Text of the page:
Wherefore girding up the loins of your mind, be sober and set your hope perfectly on the grace that is to be brought unto you at the revelation of Jesus Christ; as children of obedience, not fashioning yourselves according to your former lusts in the time of your ignorance: but like as he who called you is holy, be ye yourselves also holy in all manner of living; because it is written, Ye shall be holy; for I am holy.
1 Peter 1:13-16 (ESV)
This does not mean that we need to live as a hermit on a mountain, but as foreigners in a hostile culture. We must put a tight rein on our minds because our minds are the gateway to our hearts, and how we feed our hearts will determine how brightly that blessed hope will burn in these dark times. Remember, man shall not live by bread alone – but by every word that proceeds from the mouth of God (Matthew 4:4; Luke 4:4). We must center our lives on reading, digesting, really believing, and living out His Word now, more than ever before.
As we finish this crazy year of 2020 with the Advent season, and look toward 2021 don’t let your blessed hope be snuffed out – there is another Advent coming!
God be merciful unto us, and bless us;
and cause his face to shine upon us; Selah.
That thy way may be known upon earth,
thy saving health among all nations.
Let the people praise thee, O God;
let all the people praise thee.
Psalm 67:1 – 3
Background: Daniel 5,7; 2 Chronicles 36
It had been almost 70 years of exile in Babylon and Daniel had just received another vision. His first vision had been of a giant statue made of various metals – each speaking of different Gentile kingdoms that follow each other in world domination. The head was gold – symbolizing the Babylonian kingdom, the shoulders and torso were silver – denoting the Medes and Persians, the waist was bronze – speaking of the Hellenists, headed by Alexander the Great, and the legs were of iron – hinting of the iron hand of the Roman empire. Holding it all up were two feet made of a mixture of iron and clay, pointing to the alliance that would produce the final Gentile world kingdom – that of the Antichrist. At the end of the vision, a stone, that represents the coming kingdom of Christ, came and crushed the feet as well as the rest of the statue.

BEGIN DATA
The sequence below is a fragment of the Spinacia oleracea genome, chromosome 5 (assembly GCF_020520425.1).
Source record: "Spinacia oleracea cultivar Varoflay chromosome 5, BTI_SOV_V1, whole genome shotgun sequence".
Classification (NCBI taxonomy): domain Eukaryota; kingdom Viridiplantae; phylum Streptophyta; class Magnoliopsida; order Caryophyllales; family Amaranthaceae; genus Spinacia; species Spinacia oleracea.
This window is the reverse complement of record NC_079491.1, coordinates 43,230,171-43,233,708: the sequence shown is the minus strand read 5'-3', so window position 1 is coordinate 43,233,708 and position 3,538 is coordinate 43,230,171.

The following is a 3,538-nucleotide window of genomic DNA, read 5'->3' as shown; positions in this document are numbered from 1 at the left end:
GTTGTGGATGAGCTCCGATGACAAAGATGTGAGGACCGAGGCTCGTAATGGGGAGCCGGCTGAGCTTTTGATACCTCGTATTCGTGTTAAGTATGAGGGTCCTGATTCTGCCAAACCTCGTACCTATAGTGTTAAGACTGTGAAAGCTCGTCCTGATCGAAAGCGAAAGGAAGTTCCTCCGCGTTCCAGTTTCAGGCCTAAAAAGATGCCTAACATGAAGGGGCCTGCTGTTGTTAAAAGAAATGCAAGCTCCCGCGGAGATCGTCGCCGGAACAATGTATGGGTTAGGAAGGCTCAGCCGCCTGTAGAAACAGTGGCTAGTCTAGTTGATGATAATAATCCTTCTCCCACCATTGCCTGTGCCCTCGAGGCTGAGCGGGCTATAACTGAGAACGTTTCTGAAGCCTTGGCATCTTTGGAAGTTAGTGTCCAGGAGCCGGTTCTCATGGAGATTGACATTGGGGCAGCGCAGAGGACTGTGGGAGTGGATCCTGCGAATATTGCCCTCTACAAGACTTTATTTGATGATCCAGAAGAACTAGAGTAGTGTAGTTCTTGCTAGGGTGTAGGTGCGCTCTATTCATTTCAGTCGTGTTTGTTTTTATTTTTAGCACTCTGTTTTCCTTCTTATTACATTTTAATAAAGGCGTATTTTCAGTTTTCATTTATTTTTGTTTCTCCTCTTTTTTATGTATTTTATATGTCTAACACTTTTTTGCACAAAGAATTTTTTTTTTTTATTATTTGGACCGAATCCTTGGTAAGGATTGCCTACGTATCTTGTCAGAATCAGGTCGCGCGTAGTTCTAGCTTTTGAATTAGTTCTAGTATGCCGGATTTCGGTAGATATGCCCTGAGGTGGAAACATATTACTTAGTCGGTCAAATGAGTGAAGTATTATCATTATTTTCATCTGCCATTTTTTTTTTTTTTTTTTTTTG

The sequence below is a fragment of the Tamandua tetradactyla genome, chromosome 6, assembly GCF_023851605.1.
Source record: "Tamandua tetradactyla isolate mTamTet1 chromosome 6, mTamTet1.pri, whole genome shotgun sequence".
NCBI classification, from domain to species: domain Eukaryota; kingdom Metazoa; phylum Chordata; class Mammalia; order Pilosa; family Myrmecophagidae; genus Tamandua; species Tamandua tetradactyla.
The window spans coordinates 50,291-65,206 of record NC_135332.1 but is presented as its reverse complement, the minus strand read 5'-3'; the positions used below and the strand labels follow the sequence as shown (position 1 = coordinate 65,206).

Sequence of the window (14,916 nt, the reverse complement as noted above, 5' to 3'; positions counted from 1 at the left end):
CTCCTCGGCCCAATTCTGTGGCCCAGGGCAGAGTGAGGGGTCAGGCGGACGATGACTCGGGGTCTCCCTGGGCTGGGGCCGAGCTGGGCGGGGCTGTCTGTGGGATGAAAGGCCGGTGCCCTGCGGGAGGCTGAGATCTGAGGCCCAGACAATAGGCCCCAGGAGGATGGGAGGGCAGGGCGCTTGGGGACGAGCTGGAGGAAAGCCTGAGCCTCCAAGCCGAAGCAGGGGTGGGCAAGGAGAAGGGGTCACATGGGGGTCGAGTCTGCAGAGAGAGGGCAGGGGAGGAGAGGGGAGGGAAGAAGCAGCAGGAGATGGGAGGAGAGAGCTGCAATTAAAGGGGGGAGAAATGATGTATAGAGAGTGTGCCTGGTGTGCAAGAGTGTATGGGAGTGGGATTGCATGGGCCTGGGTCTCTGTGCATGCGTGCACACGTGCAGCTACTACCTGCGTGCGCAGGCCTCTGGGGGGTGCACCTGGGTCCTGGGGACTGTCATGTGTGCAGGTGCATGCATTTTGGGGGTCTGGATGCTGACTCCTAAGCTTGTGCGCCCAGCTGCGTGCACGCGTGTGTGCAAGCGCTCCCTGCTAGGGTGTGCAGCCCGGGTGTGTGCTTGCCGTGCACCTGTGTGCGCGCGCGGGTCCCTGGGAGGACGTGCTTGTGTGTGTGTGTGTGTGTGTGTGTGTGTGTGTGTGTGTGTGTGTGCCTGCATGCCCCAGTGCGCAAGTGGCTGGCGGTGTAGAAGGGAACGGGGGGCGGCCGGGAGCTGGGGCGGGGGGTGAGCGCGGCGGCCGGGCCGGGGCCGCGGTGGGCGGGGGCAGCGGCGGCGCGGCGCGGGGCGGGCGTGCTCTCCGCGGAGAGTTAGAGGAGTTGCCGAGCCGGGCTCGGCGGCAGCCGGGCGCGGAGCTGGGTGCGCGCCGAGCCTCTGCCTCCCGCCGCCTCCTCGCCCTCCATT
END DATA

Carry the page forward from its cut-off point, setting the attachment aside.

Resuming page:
This vision was like the one in chapter two of Daniel but from a different viewpoint. The vision of Daniel, chapter seven, were of four fierce beasts coming out of the Mediterranean Sea – not a beautiful statue. The first beast was a lion that had eagle’s wings. The wings were eventually plucked and the lion stood up like a man and was given a man’s heart – a picture of Nebuchadnezzar’s humbling experience. The next beast was a bear with three ribs in its mouth and was raised up on one side and a voice was heard inviting it to eat much flesh speaking of the ravenous nature of the Medes and Persians. The third was a leopard with four heads and four wings like a bird and symbolizes the Hellenistic empire under Alexander the Great that was divided among his top four generals after his early death.
The fourth beast was a hideous beast that was “dreadful and terrible.” It was very strong and had iron teeth. With those teeth it devoured and destroyed kingdoms, and stamped down what was left. What really distinguished it from the other were the its ten horns and that three of the original ten broke off and were replaced by a little horn with a mouth that spoke great things.
At the end of the vision – instead of a stone there was a man – the “Ancient of Days” who makes a glorious appearance with a million personages waiting for His command. The hideous beast was slain and given to the flame, the other three beasts had their dominion taken away although they were allowed to live for a “season and a time.” Then the Son of Man came with the clouds of heaven and was given an everlasting dominion, glory, and a kingdom that will not be destroyed, that all peoples and nations should serve him.
It is at this point that Edward Reese places this Psalm in his Chronological Bible. It is directed to the overseer of the musicians and was to be played on the neginoth – a stringed instrument (it could also mean a taunting song (Job 30:9.) Like the other songs of uncertain origin in this group, it could have been written by David but not attributed to him. Whoever did write it, the psalm does seem to fit here as its scope (“all nations,” “all the people of the earth,” “all the ends of the earth”) fits the universal vision of the future that Daniel gives to us in chapter seven of his book.